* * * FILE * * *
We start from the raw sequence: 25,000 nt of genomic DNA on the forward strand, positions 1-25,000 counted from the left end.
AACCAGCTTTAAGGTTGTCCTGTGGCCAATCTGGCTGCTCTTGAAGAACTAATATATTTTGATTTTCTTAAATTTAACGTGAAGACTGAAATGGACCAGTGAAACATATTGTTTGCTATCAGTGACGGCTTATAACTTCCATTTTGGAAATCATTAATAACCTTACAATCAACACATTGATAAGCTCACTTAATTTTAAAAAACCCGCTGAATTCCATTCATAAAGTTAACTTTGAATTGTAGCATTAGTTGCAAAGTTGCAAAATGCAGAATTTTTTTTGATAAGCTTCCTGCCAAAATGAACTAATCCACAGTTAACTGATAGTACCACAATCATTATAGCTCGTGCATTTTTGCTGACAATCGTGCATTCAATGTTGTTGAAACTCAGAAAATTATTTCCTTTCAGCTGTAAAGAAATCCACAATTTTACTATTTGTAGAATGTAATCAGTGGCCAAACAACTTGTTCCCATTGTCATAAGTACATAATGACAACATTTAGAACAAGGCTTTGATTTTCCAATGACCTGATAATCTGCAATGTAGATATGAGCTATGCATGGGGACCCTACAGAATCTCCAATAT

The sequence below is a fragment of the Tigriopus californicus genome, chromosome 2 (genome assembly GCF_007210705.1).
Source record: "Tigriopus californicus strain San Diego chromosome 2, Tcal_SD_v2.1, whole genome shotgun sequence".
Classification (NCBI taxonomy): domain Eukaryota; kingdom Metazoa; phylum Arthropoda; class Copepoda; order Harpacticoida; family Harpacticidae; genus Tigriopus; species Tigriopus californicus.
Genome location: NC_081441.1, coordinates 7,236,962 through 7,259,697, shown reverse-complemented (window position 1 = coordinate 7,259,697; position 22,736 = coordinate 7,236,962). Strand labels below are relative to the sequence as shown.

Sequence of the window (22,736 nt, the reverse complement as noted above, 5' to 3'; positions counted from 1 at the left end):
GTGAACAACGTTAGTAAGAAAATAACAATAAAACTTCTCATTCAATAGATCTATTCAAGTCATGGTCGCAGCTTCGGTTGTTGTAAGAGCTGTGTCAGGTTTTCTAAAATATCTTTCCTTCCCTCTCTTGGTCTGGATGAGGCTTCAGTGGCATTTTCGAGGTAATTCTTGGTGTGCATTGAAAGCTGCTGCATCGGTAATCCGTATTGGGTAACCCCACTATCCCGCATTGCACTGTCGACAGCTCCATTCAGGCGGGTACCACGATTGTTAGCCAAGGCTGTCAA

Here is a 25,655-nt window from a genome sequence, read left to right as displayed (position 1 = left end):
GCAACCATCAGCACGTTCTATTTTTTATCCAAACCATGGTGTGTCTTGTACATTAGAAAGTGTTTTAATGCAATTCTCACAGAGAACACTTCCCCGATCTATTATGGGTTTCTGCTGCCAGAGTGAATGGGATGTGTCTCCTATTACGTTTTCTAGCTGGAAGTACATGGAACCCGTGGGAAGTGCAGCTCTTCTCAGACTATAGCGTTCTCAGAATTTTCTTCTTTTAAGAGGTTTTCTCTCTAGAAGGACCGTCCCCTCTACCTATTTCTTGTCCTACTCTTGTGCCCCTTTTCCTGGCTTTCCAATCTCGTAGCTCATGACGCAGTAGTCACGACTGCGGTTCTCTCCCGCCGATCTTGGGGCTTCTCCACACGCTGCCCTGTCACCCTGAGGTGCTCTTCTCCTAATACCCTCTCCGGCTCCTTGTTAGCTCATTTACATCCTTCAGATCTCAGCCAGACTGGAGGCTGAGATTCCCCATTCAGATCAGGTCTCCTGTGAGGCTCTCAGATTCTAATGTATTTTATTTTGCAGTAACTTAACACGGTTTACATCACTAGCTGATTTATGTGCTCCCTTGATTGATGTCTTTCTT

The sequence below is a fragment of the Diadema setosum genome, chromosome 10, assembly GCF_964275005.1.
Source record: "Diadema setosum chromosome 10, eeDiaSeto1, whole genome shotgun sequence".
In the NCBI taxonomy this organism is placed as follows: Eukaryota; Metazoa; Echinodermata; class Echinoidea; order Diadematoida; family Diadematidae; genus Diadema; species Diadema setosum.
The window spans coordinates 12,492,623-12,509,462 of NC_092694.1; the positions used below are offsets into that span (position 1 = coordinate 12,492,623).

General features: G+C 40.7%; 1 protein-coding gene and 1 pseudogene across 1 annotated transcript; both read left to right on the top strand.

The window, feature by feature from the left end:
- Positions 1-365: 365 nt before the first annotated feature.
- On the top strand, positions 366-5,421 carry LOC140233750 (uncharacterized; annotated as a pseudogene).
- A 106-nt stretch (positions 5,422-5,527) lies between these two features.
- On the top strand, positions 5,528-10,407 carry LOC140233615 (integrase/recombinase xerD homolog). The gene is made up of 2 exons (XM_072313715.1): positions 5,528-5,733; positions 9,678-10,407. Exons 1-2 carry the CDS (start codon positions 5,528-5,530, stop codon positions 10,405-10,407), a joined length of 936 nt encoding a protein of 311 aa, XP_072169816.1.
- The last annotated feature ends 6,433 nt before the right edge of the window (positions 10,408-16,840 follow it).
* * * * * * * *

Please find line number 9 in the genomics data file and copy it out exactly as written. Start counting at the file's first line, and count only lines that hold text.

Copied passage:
Here is a 25,655-nt window from a genome sequence, read left to right as displayed (position 1 = left end):